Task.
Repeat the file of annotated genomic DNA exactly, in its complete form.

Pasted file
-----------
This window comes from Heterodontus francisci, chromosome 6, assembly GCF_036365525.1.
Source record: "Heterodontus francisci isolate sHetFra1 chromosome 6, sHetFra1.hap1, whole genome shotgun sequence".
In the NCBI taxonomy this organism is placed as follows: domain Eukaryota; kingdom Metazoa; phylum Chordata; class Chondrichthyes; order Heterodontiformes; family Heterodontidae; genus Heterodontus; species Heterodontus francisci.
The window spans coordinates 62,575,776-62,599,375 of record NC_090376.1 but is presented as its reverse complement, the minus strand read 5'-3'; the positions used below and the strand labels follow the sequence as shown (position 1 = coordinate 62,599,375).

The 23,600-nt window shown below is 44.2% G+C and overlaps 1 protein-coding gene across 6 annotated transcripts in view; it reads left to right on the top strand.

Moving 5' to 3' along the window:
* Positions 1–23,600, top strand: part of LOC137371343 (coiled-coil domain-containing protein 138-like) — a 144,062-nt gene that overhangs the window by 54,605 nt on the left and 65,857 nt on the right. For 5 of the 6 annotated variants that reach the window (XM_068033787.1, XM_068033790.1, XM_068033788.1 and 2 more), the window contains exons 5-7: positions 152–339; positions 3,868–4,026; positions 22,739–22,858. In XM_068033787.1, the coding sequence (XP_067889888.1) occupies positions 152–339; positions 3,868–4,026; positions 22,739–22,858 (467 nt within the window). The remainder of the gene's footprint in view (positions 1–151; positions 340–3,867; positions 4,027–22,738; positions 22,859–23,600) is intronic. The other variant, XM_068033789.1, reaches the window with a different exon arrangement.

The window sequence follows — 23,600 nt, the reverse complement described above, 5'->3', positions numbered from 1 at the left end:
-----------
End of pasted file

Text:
This window comes from Heterodontus francisci, chromosome 6, assembly GCF_036365525.1.
Source record: "Heterodontus francisci isolate sHetFra1 chromosome 6, sHetFra1.hap1, whole genome shotgun sequence".
In the NCBI taxonomy this organism is placed as follows: domain Eukaryota; kingdom Metazoa; phylum Chordata; class Chondrichthyes; order Heterodontiformes; family Heterodontidae; genus Heterodontus; species Heterodontus francisci.
The window spans coordinates 62,575,776-62,599,375 of record NC_090376.1 but is presented as its reverse complement, the minus strand read 5'-3'; the positions used below and the strand labels follow the sequence as shown (position 1 = coordinate 62,599,375).

The 23,600-nt window shown below is 44.2% G+C and overlaps 1 protein-coding gene across 6 annotated transcripts in view; it reads left to right on the top strand.

Moving 5' to 3' along the window:
* Positions 1–23,600, top strand: part of LOC137371343 (coiled-coil domain-containing protein 138-like) — a 144,062-nt gene that overhangs the window by 54,605 nt on the left and 65,857 nt on the right. For 5 of the 6 annotated variants that reach the window (XM_068033787.1, XM_068033790.1, XM_068033788.1 and 2 more), the window contains exons 5-7: positions 152–339; positions 3,868–4,026; positions 22,739–22,858. In XM_068033787.1, the coding sequence (XP_067889888.1) occupies positions 152–339; positions 3,868–4,026; positions 22,739–22,858 (467 nt within the window). The remainder of the gene's footprint in view (positions 1–151; positions 340–3,867; positions 4,027–22,738; positions 22,859–23,600) is intronic. The other variant, XM_068033789.1, reaches the window with a different exon arrangement.

The window sequence follows — 23,600 nt, the reverse complement described above, 5'->3', positions numbered from 1 at the left end: